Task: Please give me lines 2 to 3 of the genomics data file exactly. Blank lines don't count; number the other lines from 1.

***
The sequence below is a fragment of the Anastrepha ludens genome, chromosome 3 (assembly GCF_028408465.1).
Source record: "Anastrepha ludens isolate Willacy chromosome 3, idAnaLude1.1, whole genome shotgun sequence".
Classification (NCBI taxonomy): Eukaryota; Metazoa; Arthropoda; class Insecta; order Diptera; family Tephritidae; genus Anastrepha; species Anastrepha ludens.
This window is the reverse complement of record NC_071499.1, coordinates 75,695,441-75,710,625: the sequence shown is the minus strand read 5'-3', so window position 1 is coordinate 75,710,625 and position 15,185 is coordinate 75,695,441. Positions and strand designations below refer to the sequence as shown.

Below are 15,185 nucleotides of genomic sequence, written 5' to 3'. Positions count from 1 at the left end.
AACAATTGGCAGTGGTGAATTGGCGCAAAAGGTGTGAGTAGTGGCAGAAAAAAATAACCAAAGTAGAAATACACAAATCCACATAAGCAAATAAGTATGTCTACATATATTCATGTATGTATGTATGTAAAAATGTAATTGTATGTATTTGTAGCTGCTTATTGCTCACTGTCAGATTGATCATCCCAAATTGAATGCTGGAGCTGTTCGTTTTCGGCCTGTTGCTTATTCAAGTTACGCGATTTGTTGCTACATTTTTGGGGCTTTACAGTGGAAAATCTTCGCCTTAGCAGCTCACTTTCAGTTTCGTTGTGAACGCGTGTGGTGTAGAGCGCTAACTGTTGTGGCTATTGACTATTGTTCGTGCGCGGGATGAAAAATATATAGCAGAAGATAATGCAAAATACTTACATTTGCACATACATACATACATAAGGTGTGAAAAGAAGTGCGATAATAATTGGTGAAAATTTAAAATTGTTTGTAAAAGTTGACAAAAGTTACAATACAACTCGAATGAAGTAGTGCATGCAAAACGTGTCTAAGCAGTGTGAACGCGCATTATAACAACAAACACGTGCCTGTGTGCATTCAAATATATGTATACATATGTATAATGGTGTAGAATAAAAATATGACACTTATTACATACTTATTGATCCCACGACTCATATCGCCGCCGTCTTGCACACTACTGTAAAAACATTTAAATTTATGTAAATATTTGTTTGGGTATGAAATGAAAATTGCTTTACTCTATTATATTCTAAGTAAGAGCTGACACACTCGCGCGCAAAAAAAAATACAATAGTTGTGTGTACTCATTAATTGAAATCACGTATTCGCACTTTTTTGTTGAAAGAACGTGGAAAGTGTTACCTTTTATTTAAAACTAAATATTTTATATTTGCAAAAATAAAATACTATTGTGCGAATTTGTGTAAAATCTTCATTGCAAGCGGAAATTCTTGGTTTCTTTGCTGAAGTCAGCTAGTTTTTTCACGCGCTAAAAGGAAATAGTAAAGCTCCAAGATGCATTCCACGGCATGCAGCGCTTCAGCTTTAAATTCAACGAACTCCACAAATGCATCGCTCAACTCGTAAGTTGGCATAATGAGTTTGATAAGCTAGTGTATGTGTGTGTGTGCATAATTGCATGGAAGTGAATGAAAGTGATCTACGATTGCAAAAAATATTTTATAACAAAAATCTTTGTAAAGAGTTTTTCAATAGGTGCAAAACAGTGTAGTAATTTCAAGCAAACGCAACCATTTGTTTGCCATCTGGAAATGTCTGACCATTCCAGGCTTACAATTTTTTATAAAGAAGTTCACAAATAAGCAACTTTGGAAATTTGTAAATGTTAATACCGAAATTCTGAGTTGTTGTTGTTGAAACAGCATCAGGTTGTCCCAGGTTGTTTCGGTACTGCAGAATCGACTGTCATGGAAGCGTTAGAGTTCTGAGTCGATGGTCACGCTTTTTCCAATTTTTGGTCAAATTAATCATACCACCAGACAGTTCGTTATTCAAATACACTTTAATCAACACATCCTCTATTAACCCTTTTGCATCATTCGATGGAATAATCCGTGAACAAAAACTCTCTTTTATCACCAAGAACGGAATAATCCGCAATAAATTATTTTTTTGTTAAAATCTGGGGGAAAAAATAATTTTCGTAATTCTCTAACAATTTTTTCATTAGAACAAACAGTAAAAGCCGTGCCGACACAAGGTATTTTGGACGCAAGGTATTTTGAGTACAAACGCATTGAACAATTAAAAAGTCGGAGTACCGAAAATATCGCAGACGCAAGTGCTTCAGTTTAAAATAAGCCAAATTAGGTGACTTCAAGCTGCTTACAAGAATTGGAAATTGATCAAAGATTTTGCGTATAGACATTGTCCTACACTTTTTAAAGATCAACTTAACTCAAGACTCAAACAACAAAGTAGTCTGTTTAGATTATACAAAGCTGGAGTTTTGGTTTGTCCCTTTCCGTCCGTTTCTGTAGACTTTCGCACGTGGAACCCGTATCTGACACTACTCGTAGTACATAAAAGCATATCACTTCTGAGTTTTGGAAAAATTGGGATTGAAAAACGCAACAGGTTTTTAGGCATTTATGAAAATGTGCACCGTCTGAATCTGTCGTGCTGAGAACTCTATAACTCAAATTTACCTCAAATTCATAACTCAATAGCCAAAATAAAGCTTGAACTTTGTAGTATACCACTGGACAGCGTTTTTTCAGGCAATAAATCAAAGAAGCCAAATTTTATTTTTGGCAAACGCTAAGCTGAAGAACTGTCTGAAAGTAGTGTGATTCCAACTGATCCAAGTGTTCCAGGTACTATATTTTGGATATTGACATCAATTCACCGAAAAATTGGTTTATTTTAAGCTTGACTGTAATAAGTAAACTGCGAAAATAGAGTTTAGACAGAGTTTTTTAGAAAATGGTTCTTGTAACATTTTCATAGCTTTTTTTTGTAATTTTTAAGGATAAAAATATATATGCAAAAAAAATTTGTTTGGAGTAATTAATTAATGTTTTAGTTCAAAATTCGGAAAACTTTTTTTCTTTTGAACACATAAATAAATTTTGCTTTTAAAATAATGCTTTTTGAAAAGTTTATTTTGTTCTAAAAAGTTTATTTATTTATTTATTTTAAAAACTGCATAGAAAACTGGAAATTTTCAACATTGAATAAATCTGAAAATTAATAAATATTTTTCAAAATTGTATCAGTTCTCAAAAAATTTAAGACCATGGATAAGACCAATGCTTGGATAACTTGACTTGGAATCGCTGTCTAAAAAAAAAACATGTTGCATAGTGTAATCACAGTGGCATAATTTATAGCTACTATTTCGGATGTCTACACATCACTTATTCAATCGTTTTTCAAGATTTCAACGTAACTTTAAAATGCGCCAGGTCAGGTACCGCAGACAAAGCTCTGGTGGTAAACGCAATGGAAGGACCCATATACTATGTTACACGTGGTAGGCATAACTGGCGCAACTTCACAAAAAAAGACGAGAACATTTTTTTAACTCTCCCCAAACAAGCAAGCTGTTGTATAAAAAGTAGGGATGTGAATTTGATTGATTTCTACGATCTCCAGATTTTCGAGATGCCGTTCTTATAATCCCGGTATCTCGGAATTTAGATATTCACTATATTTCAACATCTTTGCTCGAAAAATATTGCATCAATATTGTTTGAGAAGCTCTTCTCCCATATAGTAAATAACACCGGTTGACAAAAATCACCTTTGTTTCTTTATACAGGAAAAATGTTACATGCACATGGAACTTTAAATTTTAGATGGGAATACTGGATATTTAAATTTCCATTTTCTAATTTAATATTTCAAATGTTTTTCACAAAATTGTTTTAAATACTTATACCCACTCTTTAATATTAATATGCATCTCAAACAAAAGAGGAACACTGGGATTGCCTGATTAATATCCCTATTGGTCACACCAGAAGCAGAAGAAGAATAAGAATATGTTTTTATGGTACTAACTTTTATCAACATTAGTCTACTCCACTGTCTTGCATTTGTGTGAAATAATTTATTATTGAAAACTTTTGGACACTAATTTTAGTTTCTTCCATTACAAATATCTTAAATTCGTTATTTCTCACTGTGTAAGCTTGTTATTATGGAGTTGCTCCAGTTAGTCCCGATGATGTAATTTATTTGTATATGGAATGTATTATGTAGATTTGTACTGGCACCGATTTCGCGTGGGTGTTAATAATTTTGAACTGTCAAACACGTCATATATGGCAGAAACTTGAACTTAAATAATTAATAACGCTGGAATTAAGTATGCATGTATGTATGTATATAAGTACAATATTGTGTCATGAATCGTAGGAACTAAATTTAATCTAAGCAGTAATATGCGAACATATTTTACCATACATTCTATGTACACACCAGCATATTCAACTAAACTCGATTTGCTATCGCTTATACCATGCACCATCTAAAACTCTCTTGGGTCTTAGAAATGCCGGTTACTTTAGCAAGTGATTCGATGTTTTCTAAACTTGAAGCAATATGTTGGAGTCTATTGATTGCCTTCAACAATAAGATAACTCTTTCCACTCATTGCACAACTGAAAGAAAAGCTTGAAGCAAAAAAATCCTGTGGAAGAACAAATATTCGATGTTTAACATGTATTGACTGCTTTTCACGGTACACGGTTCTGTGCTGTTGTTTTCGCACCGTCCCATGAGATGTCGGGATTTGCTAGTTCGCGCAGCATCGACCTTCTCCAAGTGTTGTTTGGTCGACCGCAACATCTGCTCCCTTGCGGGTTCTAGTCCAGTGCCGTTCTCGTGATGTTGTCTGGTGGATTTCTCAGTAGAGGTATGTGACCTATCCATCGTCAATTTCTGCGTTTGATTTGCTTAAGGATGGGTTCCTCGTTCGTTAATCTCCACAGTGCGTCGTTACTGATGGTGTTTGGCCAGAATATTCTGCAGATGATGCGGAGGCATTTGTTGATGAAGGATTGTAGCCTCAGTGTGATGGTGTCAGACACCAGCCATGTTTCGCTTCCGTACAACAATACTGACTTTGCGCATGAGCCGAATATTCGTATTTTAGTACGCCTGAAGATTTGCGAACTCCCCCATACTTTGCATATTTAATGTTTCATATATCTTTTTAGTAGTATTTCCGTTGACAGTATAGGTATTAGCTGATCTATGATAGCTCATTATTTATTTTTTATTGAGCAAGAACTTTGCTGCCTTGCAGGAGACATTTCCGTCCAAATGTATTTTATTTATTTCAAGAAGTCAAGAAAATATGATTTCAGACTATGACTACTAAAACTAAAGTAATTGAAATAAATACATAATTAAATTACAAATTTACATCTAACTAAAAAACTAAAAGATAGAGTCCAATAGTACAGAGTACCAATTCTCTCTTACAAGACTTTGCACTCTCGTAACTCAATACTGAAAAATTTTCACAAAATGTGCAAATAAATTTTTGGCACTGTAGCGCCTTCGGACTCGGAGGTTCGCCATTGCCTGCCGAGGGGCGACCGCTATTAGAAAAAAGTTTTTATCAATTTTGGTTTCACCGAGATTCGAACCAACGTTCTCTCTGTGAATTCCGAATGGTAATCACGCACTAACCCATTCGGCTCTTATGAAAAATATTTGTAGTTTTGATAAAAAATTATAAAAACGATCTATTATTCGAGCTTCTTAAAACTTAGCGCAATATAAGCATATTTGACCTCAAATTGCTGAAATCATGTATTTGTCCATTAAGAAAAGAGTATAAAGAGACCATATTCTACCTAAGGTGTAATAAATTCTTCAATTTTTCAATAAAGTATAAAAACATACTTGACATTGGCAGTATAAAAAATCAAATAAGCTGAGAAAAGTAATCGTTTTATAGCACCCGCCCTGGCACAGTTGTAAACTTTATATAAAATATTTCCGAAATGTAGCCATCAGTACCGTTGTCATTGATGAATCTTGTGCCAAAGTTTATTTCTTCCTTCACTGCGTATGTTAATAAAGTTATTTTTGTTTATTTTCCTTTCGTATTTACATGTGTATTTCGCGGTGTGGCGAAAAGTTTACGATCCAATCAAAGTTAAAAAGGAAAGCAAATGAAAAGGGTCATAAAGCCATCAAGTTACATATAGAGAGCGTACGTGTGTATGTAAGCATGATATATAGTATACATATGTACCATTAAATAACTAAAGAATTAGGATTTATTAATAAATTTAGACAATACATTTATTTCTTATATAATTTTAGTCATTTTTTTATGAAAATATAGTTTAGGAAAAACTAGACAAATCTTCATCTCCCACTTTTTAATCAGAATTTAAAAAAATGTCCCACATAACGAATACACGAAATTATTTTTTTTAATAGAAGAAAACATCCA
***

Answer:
Source record: "Anastrepha ludens isolate Willacy chromosome 3, idAnaLude1.1, whole genome shotgun sequence".
Classification (NCBI taxonomy): Eukaryota; Metazoa; Arthropoda; class Insecta; order Diptera; family Tephritidae; genus Anastrepha; species Anastrepha ludens.